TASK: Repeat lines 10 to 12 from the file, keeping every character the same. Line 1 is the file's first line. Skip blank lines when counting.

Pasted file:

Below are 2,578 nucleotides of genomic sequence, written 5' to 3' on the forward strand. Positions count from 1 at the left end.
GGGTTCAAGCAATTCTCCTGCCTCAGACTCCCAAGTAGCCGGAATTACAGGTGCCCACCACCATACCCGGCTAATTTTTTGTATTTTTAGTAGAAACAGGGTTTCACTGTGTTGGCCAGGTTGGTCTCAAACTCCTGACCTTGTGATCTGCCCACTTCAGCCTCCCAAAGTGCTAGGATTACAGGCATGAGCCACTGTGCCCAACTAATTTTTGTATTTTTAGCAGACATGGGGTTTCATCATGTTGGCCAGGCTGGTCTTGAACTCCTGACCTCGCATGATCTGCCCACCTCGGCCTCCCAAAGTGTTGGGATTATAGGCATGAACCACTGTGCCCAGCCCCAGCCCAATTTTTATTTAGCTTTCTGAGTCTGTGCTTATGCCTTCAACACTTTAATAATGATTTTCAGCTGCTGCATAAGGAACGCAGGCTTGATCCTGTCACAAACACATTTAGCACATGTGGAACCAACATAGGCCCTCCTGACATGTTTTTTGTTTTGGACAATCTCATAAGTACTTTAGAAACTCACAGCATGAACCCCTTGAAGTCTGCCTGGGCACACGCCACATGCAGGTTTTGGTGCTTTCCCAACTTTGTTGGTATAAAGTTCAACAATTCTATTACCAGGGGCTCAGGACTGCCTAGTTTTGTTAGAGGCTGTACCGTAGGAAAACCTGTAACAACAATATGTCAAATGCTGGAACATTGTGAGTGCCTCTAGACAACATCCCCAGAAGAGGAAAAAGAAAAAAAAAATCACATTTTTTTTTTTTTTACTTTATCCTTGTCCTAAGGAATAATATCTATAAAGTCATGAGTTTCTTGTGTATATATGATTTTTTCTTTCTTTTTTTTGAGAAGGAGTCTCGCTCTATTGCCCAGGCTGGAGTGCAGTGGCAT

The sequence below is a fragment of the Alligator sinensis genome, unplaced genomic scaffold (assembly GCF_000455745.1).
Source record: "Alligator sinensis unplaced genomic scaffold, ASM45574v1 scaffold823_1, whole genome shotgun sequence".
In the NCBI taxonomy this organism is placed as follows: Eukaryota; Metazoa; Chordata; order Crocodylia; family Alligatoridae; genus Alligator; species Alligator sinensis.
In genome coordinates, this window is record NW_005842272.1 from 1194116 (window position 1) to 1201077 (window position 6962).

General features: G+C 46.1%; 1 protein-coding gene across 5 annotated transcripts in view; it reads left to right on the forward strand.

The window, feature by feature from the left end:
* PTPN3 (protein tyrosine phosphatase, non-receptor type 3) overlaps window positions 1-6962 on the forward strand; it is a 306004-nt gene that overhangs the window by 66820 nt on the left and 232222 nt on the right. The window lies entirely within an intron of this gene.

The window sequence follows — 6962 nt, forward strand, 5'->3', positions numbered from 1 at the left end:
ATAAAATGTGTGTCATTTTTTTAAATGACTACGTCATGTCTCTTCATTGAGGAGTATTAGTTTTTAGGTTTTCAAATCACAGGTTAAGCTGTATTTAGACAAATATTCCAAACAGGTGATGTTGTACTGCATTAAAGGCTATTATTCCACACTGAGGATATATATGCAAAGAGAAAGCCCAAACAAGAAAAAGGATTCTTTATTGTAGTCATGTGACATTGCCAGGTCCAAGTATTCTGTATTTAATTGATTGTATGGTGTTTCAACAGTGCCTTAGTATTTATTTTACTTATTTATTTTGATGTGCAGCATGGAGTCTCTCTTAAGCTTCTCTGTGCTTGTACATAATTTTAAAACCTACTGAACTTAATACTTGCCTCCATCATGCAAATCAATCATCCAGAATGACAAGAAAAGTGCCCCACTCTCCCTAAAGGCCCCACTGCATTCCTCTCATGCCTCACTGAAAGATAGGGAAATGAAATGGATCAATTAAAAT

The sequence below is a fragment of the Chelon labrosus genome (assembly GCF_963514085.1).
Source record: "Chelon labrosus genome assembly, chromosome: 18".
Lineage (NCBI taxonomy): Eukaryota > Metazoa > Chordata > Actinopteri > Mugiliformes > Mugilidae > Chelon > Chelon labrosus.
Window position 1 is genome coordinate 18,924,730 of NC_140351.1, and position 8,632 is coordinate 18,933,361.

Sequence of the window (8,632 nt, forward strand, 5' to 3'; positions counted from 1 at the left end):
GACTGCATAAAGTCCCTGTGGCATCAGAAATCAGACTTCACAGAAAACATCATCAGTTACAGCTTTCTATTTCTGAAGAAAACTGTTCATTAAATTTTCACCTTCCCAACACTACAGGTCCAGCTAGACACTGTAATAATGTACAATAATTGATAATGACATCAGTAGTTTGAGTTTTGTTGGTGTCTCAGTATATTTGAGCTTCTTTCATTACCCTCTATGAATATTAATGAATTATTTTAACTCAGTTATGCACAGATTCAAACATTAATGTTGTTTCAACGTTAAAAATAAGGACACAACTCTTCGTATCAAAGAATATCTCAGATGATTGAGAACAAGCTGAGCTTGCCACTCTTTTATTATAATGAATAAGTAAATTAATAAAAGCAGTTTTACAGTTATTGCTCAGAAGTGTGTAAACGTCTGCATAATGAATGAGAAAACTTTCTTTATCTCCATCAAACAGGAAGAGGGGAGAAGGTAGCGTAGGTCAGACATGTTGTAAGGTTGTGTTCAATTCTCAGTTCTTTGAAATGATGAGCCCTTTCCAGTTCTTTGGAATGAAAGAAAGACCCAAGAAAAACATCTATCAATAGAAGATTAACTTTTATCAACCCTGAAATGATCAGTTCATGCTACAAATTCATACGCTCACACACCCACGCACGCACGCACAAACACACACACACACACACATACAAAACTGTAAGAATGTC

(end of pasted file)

The window sequence follows — 6962 nt, forward strand, 5'->3', positions numbered from 1 at the left end:
ATAAAATGTGTGTCATTTTTTTAAATGACTACGTCATGTCTCTTCATTGAGGAGTATTAGTTTTTAGGTTTTCAAATCACAGGTTAAGCTGTATTTAGACAAATATTCCAAACAGGTGATGTTGTACTGCATTAAAGGCTATTATTCCACACTGAGGATATATATGCAAAGAGAAAGCCCAAACAAGAAAAAGGATTCTTTATTGTAGTCATGTGACATTGCCAGGTCCAAGTATTCTGTATTTAATTGATTGTATGGTGTTTCAACAGTGCCTTAGTATTTATTTTACTTATTTATTTTGATGTGCAGCATGGAGTCTCTCTTAAGCTTCTCTGTGCTTGTACATAATTTTAAAACCTACTGAACTTAATACTTGCCTCCATCATGCAAATCAATCATCCAGAATGACAAGAAAAGTGCCCCACTCTCCCTAAAGGCCCCACTGCATTCCTCTCATGCCTCACTGAAAGATAGGGAAATGAAATGGATCAATTAAAAT

The sequence below is a fragment of the Chelon labrosus genome (assembly GCF_963514085.1).